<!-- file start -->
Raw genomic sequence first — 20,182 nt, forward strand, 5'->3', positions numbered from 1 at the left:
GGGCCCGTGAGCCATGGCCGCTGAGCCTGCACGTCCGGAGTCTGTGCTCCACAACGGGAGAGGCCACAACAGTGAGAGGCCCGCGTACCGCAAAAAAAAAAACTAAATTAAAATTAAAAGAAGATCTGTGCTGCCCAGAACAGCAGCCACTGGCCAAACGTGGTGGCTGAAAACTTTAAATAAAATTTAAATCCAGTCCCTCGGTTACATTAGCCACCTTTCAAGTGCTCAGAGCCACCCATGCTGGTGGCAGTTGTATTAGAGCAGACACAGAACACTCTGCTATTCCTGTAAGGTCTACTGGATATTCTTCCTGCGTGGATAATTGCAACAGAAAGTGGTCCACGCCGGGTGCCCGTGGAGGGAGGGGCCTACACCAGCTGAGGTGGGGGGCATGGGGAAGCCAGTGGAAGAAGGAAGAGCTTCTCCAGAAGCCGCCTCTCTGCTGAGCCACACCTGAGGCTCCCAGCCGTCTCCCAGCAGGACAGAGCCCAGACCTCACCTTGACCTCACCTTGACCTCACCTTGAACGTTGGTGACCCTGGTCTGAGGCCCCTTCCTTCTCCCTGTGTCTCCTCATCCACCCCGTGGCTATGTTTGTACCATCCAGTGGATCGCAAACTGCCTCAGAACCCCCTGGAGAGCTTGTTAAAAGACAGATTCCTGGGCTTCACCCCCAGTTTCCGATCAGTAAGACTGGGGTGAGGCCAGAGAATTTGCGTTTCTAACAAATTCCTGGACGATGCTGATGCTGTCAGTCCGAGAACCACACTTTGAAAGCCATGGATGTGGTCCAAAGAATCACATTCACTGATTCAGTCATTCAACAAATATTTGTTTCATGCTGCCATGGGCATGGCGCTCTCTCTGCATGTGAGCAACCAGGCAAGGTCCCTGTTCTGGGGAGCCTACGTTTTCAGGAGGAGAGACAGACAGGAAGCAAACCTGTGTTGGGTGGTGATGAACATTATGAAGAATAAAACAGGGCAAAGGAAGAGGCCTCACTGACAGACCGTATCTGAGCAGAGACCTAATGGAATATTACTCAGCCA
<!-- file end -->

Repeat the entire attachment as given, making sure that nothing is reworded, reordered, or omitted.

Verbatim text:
Raw genomic sequence first — 20,182 nt, forward strand, 5'->3', positions numbered from 1 at the left:
GGGCCCGTGAGCCATGGCCGCTGAGCCTGCACGTCCGGAGTCTGTGCTCCACAACGGGAGAGGCCACAACAGTGAGAGGCCCGCGTACCGCAAAAAAAAAAACTAAATTAAAATTAAAAGAAGATCTGTGCTGCCCAGAACAGCAGCCACTGGCCAAACGTGGTGGCTGAAAACTTTAAATAAAATTTAAATCCAGTCCCTCGGTTACATTAGCCACCTTTCAAGTGCTCAGAGCCACCCATGCTGGTGGCAGTTGTATTAGAGCAGACACAGAACACTCTGCTATTCCTGTAAGGTCTACTGGATATTCTTCCTGCGTGGATAATTGCAACAGAAAGTGGTCCACGCCGGGTGCCCGTGGAGGGAGGGGCCTACACCAGCTGAGGTGGGGGGCATGGGGAAGCCAGTGGAAGAAGGAAGAGCTTCTCCAGAAGCCGCCTCTCTGCTGAGCCACACCTGAGGCTCCCAGCCGTCTCCCAGCAGGACAGAGCCCAGACCTCACCTTGACCTCACCTTGACCTCACCTTGAACGTTGGTGACCCTGGTCTGAGGCCCCTTCCTTCTCCCTGTGTCTCCTCATCCACCCCGTGGCTATGTTTGTACCATCCAGTGGATCGCAAACTGCCTCAGAACCCCCTGGAGAGCTTGTTAAAAGACAGATTCCTGGGCTTCACCCCCAGTTTCCGATCAGTAAGACTGGGGTGAGGCCAGAGAATTTGCGTTTCTAACAAATTCCTGGACGATGCTGATGCTGTCAGTCCGAGAACCACACTTTGAAAGCCATGGATGTGGTCCAAAGAATCACATTCACTGATTCAGTCATTCAACAAATATTTGTTTCATGCTGCCATGGGCATGGCGCTCTCTCTGCATGTGAGCAACCAGGCAAGGTCCCTGTTCTGGGGAGCCTACGTTTTCAGGAGGAGAGACAGACAGGAAGCAAACCTGTGTTGGGTGGTGATGAACATTATGAAGAATAAAACAGGGCAAAGGAAGAGGCCTCACTGACAGACCGTATCTGAGCAGAGACCTAATGGAATATTACTCAGCCA